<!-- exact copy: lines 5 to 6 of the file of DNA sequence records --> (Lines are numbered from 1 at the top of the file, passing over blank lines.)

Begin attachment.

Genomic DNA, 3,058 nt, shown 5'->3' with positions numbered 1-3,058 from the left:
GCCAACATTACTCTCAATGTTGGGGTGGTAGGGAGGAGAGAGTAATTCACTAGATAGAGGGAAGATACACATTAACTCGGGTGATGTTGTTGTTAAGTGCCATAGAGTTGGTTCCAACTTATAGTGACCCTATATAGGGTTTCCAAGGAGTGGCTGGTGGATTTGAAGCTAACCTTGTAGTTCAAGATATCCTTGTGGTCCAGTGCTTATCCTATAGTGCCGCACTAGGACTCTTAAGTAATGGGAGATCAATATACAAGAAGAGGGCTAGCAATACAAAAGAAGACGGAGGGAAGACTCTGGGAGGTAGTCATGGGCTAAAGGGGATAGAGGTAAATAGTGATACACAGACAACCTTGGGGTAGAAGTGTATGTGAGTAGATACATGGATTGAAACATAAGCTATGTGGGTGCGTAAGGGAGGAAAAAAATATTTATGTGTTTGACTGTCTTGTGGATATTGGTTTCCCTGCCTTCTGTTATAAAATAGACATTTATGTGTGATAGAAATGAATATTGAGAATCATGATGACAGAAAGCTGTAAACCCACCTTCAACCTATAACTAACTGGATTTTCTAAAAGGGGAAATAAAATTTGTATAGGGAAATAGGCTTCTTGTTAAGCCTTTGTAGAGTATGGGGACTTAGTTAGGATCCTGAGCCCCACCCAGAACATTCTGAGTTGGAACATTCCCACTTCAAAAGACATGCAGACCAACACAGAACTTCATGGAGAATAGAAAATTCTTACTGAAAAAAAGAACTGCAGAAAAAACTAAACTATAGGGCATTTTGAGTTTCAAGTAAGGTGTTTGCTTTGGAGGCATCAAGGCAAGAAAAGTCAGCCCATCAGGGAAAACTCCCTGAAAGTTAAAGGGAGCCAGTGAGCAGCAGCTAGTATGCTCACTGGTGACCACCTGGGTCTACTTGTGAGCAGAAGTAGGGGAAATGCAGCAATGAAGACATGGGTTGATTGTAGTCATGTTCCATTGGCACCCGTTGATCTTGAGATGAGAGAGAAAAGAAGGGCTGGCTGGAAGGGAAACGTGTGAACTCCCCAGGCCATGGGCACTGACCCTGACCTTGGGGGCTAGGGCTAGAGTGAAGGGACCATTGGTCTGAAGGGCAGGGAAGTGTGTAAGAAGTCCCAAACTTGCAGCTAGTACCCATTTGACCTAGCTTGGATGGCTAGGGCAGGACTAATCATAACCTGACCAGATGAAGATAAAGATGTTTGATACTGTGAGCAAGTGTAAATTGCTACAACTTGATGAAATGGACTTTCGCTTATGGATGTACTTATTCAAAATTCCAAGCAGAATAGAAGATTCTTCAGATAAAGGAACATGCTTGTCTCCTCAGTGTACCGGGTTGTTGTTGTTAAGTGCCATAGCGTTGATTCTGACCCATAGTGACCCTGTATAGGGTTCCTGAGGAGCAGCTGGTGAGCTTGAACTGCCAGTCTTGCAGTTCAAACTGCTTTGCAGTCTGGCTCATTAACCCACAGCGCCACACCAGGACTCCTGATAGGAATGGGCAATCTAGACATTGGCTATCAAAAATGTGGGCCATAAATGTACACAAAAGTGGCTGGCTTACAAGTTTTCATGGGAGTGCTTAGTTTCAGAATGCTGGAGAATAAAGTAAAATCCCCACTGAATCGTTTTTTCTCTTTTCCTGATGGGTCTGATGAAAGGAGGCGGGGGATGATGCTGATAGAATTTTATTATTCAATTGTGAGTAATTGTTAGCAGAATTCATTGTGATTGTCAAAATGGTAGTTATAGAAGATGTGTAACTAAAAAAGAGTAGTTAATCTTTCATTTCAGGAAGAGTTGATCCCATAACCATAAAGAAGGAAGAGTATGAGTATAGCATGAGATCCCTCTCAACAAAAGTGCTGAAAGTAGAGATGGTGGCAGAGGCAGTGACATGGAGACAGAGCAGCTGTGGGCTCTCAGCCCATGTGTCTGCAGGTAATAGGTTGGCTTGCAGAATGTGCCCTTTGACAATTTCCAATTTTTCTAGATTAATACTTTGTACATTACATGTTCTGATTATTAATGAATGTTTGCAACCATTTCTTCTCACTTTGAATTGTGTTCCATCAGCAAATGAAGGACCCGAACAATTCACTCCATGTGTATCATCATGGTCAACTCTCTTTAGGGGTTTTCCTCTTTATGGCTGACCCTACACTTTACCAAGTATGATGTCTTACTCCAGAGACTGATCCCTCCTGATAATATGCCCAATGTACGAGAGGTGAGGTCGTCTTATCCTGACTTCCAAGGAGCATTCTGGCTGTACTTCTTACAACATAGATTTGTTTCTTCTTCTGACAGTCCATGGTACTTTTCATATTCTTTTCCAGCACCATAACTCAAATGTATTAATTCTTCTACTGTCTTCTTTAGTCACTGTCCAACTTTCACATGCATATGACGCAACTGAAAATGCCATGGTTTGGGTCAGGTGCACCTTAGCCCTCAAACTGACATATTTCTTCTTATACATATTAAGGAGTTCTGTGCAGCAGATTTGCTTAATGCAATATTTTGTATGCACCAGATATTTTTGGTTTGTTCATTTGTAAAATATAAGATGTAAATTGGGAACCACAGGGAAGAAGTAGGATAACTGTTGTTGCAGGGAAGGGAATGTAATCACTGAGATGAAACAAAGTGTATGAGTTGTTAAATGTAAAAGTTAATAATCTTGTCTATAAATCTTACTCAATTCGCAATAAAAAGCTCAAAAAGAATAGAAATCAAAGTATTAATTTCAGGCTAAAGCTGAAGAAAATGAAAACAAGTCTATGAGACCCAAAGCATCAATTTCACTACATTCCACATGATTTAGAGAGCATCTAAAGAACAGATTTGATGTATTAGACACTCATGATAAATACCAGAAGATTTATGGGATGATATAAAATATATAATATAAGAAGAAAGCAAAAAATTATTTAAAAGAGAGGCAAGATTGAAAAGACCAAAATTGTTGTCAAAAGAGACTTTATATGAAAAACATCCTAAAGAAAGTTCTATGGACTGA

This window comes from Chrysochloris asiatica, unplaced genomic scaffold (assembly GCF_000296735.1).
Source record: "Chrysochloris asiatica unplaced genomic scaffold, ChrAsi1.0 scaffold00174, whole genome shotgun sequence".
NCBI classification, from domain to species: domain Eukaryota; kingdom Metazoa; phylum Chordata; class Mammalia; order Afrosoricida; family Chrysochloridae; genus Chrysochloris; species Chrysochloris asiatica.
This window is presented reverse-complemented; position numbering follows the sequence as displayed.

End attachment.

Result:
NCBI classification, from domain to species: domain Eukaryota; kingdom Metazoa; phylum Chordata; class Mammalia; order Afrosoricida; family Chrysochloridae; genus Chrysochloris; species Chrysochloris asiatica.
This window is presented reverse-complemented; position numbering follows the sequence as displayed.